This post was co-authored with Gordon Smith, a Distinguished Fellow at the Waterloo, Canada based Centre for International Governance Innovation.
It is reassuring that, with the World Congress on Information Technology (WCIT) underway, there is increasing awareness of the threats to the Internet posed by a number of the amendments, significantly in many cases supported by authoritarian governments. There is less awareness of the serious economic implications of some of the proposed ITR amendments.
While it is highly unlikely a doomsday scenario will unfold at the WCIT itself, it is clear that substantial changes to Internet governance are possible over the next several years. Internet governance — and yes, it is has always been governed, though not solely by states — has developed organically and sometimes without sufficient coordination or forethought. Improvements to Internet governance are not necessarily a bad idea; the trick is to get it right, by strengthening, enhancing and preserving the multi-stakeholder model.
To do so, it is necessary to make the process as open and inclusive as possible. Specifically, it is necessary to bridge the gap between a traditional Internet community on the one hand and a policy/governance community on the other. Both of these communities bring critical experience and expertise to the table; the problem, put simply, is translation between these two distinct and highly technical languages.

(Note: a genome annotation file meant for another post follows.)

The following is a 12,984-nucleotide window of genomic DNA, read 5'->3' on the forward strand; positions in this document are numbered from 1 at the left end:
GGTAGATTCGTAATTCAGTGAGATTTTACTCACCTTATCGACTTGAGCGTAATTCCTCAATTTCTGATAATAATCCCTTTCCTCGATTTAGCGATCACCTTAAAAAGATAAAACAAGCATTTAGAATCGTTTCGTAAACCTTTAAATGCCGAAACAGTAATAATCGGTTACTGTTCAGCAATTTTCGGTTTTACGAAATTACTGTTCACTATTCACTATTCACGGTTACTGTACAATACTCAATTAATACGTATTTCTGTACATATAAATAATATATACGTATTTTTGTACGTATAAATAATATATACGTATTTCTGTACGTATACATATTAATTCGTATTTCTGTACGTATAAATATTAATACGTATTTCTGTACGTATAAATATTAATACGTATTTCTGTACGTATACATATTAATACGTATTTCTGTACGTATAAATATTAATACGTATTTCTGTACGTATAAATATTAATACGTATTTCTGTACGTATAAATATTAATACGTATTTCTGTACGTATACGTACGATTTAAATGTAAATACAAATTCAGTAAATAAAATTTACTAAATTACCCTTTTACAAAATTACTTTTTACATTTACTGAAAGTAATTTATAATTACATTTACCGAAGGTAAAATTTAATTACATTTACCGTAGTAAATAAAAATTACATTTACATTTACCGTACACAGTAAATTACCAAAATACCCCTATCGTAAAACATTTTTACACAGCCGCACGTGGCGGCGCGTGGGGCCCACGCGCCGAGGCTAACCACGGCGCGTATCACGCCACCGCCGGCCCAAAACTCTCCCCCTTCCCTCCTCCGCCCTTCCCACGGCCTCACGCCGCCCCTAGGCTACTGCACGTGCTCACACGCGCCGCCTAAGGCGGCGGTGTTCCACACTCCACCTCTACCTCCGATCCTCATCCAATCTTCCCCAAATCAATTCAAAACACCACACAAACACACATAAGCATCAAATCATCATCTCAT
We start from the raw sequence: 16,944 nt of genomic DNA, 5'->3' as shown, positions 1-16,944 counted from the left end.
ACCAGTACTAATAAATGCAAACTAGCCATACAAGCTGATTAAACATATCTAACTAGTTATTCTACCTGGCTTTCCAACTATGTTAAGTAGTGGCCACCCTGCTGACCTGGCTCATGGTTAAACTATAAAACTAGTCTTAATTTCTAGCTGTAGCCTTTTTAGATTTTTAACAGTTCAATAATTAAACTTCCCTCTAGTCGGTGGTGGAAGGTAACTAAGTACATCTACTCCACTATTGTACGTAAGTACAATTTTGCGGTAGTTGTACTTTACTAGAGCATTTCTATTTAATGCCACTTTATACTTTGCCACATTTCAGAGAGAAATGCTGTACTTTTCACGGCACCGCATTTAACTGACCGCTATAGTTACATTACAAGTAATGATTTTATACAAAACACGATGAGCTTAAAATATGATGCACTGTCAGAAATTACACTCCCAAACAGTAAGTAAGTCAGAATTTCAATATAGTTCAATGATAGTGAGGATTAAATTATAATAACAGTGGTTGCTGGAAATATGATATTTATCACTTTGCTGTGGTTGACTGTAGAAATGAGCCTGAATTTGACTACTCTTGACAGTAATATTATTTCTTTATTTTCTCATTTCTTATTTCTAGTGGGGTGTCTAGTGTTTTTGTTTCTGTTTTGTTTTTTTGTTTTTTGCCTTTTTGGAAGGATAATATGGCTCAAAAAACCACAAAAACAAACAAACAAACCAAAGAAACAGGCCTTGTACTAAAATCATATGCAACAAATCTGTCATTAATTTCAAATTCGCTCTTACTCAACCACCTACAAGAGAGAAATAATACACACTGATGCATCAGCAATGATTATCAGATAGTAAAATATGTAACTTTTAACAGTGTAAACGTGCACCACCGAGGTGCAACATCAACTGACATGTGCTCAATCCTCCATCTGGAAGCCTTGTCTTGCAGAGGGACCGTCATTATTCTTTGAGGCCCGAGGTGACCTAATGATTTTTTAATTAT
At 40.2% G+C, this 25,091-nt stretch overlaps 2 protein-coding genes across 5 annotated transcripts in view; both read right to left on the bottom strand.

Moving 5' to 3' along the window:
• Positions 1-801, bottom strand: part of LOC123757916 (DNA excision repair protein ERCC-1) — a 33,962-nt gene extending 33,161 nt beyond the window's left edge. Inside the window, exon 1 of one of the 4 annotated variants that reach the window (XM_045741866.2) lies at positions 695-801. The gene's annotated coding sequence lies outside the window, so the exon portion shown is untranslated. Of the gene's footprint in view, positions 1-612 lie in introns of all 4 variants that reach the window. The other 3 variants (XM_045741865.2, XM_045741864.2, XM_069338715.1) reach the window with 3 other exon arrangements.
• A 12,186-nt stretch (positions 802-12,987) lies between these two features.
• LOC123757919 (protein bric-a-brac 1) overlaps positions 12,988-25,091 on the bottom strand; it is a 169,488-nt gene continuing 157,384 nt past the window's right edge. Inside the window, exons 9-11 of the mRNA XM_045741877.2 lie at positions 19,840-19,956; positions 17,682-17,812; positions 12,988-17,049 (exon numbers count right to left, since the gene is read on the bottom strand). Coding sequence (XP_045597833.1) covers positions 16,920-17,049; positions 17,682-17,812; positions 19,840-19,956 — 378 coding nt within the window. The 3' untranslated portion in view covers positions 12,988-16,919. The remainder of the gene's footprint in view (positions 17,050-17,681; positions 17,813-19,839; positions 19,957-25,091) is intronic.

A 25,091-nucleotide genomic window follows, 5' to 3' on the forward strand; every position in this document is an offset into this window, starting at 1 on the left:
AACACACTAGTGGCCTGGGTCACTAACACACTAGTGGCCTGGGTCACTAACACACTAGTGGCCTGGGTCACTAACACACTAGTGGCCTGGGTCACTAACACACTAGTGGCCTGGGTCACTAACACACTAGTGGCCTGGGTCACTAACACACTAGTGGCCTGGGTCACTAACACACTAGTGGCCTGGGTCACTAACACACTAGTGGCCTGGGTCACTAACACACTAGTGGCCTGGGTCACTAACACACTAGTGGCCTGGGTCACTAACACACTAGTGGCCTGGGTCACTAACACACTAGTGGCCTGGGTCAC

Anxieties and misunderstandings have plagued such translation attempts. The recent attacks on the WCIT website in response to the negotiations in Dubai are one indicator that all is not well in this regard. Yet it is important to recognize that Internet activists and hackers have partially overlapping interests with many of the state delegations attending the WCIT that are committed to maintaining multi-stakeholder Internet governance models.
The traditional Internet community and the governance community will no doubt continue to have strong disagreements both internally and in their interactions with each other. The key is that the two groups learn more about each other in order to craft a mutually acceptable modus vivendi. If that happens, we can avoid a scenario in which conversations about Internet governance are poisoned from the outset and in which it is impossible to bring knowledge about public policy and governance to bear on the Internet.
The focus should now be on a strategy for the next five to ten years where those who value an Internet as free as possible work together to concert their efforts. CIGI, a Canadian think tank, has started to bring together state and non-state actors to this end. For more, see Safeguarding a free Internet in The Globe and Mail.
By Mark Raymond, Research Fellow, Global Security at CIGI